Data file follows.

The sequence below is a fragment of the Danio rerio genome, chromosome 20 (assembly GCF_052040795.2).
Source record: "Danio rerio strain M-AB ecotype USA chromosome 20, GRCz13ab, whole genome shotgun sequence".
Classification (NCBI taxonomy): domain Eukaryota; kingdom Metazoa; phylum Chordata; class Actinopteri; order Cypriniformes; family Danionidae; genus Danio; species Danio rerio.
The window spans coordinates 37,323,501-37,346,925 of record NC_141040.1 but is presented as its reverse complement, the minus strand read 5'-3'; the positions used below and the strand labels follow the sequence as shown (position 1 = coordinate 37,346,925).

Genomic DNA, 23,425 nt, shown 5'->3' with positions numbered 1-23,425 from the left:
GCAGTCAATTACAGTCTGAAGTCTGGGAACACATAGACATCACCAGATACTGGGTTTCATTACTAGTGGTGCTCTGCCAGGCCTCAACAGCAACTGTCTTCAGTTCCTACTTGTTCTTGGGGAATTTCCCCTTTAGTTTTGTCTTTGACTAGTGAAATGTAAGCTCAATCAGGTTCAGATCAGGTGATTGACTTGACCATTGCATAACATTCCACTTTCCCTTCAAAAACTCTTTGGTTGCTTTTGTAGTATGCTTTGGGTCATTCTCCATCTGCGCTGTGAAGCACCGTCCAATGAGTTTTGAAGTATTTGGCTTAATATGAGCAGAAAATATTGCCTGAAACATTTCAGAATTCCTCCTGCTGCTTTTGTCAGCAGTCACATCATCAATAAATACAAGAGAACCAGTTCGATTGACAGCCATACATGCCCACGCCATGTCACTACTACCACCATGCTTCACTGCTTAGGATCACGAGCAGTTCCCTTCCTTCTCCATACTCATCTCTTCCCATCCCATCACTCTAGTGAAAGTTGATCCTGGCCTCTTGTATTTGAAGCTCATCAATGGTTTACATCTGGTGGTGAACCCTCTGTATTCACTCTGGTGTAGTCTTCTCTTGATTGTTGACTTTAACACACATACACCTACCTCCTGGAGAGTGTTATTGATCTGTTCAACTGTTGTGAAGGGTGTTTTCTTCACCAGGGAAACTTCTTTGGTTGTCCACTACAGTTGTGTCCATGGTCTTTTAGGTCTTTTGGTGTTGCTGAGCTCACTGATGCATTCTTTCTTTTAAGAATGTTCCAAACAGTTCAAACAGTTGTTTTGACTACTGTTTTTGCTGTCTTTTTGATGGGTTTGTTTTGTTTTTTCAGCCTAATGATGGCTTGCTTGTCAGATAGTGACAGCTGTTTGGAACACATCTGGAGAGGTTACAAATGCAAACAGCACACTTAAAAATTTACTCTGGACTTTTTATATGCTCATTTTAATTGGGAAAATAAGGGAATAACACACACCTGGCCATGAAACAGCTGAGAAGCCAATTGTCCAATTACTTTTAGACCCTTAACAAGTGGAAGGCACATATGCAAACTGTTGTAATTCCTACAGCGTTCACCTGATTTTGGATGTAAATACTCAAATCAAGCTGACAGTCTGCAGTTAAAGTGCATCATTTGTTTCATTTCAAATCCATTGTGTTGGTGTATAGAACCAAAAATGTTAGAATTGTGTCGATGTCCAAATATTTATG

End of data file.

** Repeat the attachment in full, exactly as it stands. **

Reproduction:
The sequence below is a fragment of the Danio rerio genome, chromosome 20 (assembly GCF_052040795.2).
Source record: "Danio rerio strain M-AB ecotype USA chromosome 20, GRCz13ab, whole genome shotgun sequence".
Classification (NCBI taxonomy): domain Eukaryota; kingdom Metazoa; phylum Chordata; class Actinopteri; order Cypriniformes; family Danionidae; genus Danio; species Danio rerio.
The window spans coordinates 37,323,501-37,346,925 of record NC_141040.1 but is presented as its reverse complement, the minus strand read 5'-3'; the positions used below and the strand labels follow the sequence as shown (position 1 = coordinate 37,346,925).

Genomic DNA, 23,425 nt, shown 5'->3' with positions numbered 1-23,425 from the left:
GCAGTCAATTACAGTCTGAAGTCTGGGAACACATAGACATCACCAGATACTGGGTTTCATTACTAGTGGTGCTCTGCCAGGCCTCAACAGCAACTGTCTTCAGTTCCTACTTGTTCTTGGGGAATTTCCCCTTTAGTTTTGTCTTTGACTAGTGAAATGTAAGCTCAATCAGGTTCAGATCAGGTGATTGACTTGACCATTGCATAACATTCCACTTTCCCTTCAAAAACTCTTTGGTTGCTTTTGTAGTATGCTTTGGGTCATTCTCCATCTGCGCTGTGAAGCACCGTCCAATGAGTTTTGAAGTATTTGGCTTAATATGAGCAGAAAATATTGCCTGAAACATTTCAGAATTCCTCCTGCTGCTTTTGTCAGCAGTCACATCATCAATAAATACAAGAGAACCAGTTCGATTGACAGCCATACATGCCCACGCCATGTCACTACTACCACCATGCTTCACTGCTTAGGATCACGAGCAGTTCCCTTCCTTCTCCATACTCATCTCTTCCCATCCCATCACTCTAGTGAAAGTTGATCCTGGCCTCTTGTATTTGAAGCTCATCAATGGTTTACATCTGGTGGTGAACCCTCTGTATTCACTCTGGTGTAGTCTTCTCTTGATTGTTGACTTTAACACACATACACCTACCTCCTGGAGAGTGTTATTGATCTGTTCAACTGTTGTGAAGGGTGTTTTCTTCACCAGGGAAACTTCTTTGGTTGTCCACTACAGTTGTGTCCATGGTCTTTTAGGTCTTTTGGTGTTGCTGAGCTCACTGATGCATTCTTTCTTTTAAGAATGTTCCAAACAGTTCAAACAGTTGTTTTGACTACTGTTTTTGCTGTCTTTTTGATGGGTTTGTTTTGTTTTTTCAGCCTAATGATGGCTTGCTTGTCAGATAGTGACAGCTGTTTGGAACACATCTGGAGAGGTTACAAATGCAAACAGCACACTTAAAAATTTACTCTGGACTTTTTATATGCTCATTTTAATTGGGAAAATAAGGGAATAACACACACCTGGCCATGAAACAGCTGAGAAGCCAATTGTCCAATTACTTTTAGACCCTTAACAAGTGGAAGGCACATATGCAAACTGTTGTAATTCCTACAGCGTTCACCTGATTTTGGATGTAAATACTCAAATCAAGCTGACAGTCTGCAGTTAAAGTGCATCATTTGTTTCATTTCAAATCCATTGTGTTGGTGTATAGAACCAAAAATGTTAGAATTGTGTCGATGTCCAAATATTTATG